Kōrero: Wind and solar power

In many ways New Zealand is perfectly placed to develop renewable sources of energy. Its rivers, geothermal springs and pine forests are already producing electricity and heat. In the pursuit of efficient, sustainable energy, the challenge in the 21st century includes harnessing wind and sunlight – both available in abundance.

He kōrero nā Veronika Meduna
Te āhua nui: Fitting blades onto a wind turbine

He korero whakarapopoto

Ngā whakaahua me ngā rauemi katoa o tēnei kōrero

What is renewable energy?

Renewable energy comes from sources that will not run out, such as the sun, rivers, plants and wind. These can all be used to produce power for homes and industries, or fuel for transport.

What is non-renewable energy?

Non-renewable energy comes from coal, gas and petroleum. The earth has only a limited amount of these. They are known as fossil fuels, and they produce gases that create a greenhouse effect, causing global warming.

Renewable energy in New Zealand

New Zealand has many rivers, lakes and geothermal (hot) springs. They are used to produce nearly two-thirds of the country’s electricity. But river and lake levels may drop, leading to power cuts, so scientists are looking at new forms of energy. Compared to many countries New Zealand has plenty of wind and sunshine, but these are not yet used on a big scale.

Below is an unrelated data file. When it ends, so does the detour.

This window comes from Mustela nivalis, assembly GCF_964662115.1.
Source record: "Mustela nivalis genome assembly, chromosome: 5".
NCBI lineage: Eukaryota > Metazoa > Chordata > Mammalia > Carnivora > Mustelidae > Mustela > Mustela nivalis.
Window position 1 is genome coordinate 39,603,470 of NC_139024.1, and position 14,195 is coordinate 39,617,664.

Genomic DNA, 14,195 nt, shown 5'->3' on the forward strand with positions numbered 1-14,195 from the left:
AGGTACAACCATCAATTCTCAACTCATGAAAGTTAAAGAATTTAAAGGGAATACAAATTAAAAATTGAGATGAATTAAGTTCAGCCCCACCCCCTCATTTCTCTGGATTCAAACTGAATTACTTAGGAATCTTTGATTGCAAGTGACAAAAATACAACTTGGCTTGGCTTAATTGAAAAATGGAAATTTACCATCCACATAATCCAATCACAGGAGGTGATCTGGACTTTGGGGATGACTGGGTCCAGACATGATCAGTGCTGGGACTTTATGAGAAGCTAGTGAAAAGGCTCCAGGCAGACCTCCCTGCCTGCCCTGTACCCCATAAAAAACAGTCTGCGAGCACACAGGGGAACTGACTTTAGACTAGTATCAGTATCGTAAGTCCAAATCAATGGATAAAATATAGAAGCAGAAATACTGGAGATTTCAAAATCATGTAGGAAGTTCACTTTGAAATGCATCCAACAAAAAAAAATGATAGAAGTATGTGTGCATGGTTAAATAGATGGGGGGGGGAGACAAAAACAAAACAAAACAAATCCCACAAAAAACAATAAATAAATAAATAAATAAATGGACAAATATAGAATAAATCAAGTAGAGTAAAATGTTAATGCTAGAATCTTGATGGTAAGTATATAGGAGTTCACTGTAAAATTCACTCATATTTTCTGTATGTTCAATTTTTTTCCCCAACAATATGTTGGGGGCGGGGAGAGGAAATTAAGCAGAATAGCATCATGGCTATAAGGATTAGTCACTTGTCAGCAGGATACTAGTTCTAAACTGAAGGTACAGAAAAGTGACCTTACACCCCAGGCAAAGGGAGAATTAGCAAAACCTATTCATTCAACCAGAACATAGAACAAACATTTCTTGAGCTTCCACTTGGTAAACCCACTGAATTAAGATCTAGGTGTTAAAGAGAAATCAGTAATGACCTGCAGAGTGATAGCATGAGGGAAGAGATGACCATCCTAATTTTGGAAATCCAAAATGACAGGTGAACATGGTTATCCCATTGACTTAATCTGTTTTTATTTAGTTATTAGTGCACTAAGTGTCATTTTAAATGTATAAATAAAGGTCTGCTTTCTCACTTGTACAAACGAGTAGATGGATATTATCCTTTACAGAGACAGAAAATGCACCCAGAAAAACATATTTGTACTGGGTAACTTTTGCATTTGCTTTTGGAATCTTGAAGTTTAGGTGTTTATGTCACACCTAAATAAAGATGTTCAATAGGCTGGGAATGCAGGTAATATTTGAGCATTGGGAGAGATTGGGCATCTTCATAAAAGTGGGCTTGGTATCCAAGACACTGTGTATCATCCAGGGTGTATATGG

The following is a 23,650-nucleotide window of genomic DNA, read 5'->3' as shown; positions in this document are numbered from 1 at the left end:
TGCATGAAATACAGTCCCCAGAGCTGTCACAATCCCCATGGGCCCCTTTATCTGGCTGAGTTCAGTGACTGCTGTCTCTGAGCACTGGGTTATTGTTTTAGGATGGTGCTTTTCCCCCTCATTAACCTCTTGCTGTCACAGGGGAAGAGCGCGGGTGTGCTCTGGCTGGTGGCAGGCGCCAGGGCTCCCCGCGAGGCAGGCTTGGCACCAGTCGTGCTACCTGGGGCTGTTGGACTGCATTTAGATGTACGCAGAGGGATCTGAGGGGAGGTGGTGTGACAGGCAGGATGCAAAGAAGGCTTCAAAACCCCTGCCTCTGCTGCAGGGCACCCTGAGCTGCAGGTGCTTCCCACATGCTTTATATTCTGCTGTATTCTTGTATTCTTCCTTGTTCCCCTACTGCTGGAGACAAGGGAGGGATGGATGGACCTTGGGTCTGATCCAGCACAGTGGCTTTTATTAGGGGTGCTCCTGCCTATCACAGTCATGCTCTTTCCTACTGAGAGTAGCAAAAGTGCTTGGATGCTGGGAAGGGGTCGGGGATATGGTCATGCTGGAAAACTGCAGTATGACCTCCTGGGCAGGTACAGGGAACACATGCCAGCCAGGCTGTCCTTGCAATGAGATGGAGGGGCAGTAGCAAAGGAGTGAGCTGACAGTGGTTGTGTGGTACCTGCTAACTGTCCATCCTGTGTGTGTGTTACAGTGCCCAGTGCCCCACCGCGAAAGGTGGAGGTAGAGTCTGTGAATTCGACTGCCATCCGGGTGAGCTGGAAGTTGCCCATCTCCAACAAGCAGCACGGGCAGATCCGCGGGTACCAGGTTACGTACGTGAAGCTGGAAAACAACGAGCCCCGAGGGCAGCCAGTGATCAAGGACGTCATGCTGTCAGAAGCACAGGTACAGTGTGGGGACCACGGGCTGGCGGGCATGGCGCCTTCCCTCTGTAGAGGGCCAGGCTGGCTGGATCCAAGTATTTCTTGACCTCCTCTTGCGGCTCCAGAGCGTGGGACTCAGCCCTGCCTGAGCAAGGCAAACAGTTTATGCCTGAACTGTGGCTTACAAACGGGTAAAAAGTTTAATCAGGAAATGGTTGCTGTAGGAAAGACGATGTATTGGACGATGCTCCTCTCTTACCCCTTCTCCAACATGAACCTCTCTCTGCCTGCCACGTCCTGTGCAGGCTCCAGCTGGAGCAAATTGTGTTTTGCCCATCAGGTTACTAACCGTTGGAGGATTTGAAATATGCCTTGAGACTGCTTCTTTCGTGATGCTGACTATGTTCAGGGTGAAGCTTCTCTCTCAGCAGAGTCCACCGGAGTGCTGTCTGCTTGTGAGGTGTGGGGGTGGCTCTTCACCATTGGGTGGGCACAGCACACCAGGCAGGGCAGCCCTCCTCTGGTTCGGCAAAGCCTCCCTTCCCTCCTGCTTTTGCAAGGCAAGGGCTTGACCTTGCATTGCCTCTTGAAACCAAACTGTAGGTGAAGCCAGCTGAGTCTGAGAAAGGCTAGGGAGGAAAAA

Wind power

The wind can be used to drive turbines that generate electric power. In 2004, 1% of New Zealand’s annual energy production came from wind. This was produced mostly from two ‘farms’ in the windy Tararua Ranges north of Wellington: the Tararua wind farm, with 103 turbines, and the Te Āpiti wind farm, with 55 turbines. Together they produce enough power for 75,000 homes.

More wind farms are planned. There are rules to keep the noise levels acceptable, but some communities are concerned that the turbines would spoil the landscape.

Solar power

Solar energy (energy available from sunlight) is the most abundant form of renewable energy. New Zealand homes receive 15 to 30 times more solar energy than they are using in electricity and gas. This solar energy can be used to heat water, or converted to electricity.

Heating water is the biggest part of a household power bill. In 2004 less than 2% of New Zealand homes used solar-powered water heaters, but interest is growing. Special panels on the roof trap sunlight, and then heat water that runs through them and into the water tank. Because the sun is not always shining, people still need to use other water heating as a back-up.

Around the country, solar power is also used for lighthouses and electric fences.

Me pēnei te tohu i te whārangi:

Veronika Meduna, 'Wind and solar power', Te Ara - the Encyclopedia of New Zealand, http://www.TeAra.govt.nz/mi/wind-and-solar-power (accessed 21 July 2024)

He kōrero nā Veronika Meduna, i tāngia i te 12 o Hune 2006